A film company and crew came
To town to take pictures all around.
First they set up here, then they set up there.
With their bright lights they caused us to stare.
Up and down the wings they go
Setting up lights and taking them down,
Filming along the way.
One shot, then two to be sure
They have a film that’s true.
Interesting topic was chosen to use.
Could it be called the nursing home blues?
Resident, Masonic Homes of Kentucky
Told that 27-year-old writer/director/producer Elliot Greenebaum
debut Assisted Living
was shot with a cast of mostly non-actors
almost entirely within the confines of a functioning Louisville, Kentucky
nursing home, one might expect a few things: washed-out, antiseptic
locales, a film whose success hinges largely on directing and editing,
a cast list peppered fairly liberally with Ednas, Junes, and Mabels.
And while Assisted Living
certainly delivers on these fronts,
(and tacks on a Hattie and a Lula, for good measure,) it also—perhaps
unexpectedly—does a good bit more. Elevated by sure-handed craftsmanship
and surprising, heart-breaking performances, Assisted Living
is a masterfully controlled, unassumingly simple story whose tenderness
and impish wit make it one of the most affecting truly independent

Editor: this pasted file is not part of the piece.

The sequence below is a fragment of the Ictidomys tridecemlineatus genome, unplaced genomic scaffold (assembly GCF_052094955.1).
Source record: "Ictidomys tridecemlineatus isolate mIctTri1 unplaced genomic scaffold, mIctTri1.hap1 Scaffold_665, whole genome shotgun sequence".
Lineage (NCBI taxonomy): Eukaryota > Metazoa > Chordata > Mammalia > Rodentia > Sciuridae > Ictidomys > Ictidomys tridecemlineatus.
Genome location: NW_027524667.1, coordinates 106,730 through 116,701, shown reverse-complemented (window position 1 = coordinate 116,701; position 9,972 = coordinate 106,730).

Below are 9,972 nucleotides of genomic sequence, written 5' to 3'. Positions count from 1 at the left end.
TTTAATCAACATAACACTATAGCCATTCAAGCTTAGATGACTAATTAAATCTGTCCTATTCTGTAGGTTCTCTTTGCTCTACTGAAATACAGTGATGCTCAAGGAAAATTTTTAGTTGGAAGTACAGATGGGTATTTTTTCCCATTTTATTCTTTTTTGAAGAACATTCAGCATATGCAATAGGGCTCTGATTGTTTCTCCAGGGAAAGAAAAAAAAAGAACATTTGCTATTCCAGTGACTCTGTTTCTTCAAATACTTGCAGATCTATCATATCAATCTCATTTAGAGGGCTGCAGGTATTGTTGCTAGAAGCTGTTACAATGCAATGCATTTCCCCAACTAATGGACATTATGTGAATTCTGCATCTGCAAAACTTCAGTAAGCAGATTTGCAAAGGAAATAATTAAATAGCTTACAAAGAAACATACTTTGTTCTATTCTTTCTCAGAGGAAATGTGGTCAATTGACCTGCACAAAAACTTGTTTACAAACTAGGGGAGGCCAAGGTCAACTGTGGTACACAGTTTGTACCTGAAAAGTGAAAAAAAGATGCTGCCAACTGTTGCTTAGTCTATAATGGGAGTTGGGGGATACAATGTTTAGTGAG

films in some time. (Come on, like Sideways
really had trouble
getting picked up with Alexander Payne
Begun when Greenebaum was a 22-year-old NYU grad student, as an
experiment in blending documentary-style filmmaking with fictional
storytelling, Assisted Living (runtime 78 minutes) has
the narrative pace and feel of a short story, with many of the hallmarks
of the best of that medium—cleanness and ease of motion, an
inclination toward subtle poetry, and, perhaps most effective of
all, marked non-contrivance. Utilizing only one cast member (New
York actor Michael Bonsignore) from outside of
Kentucky and relying heavily upon the genuine reactions and behavior
of real staff members and residents, the finished product is a fully
fleshed, innovative combination of cinema verite and quirkish fancy,
resulting in a number of scenes that Greenebaum happily characterizes
as “literally neither fact nor fiction.”
The film centers upon the nascent relationship between detached,
slackerish janitor/stoner Todd (Bonsignore) and the lonely Mrs.
Pearlman, (fantastic “newcomer” Maggie Riley)
a resident who spends every waking hour awaiting word from her son,
and whose grip on reality is swiftly fading due to the onset of
Alzheimer’s. We open with a makeshift tour of the institution,
consisting of excerpted staff interviews (most of which seem unscripted
and legit) and Discovery Channel-style shots of the ambling senior
fauna—both of which continue throughout the film. The interview
clips begin as rote, orientation-style pleasantries, (“These
are our facilities,” “We treasure old people,”
etc.,) but soon turn to the topics of Todd and his less-than-sterling
work habits, referring to these, forebodingly enough, in the past
tense. As the picture, (which is thus essentially a flashback,)
progresses, this periodic chorus serves two purposes: It reminds
the viewer to worry that something terrible is going to happen,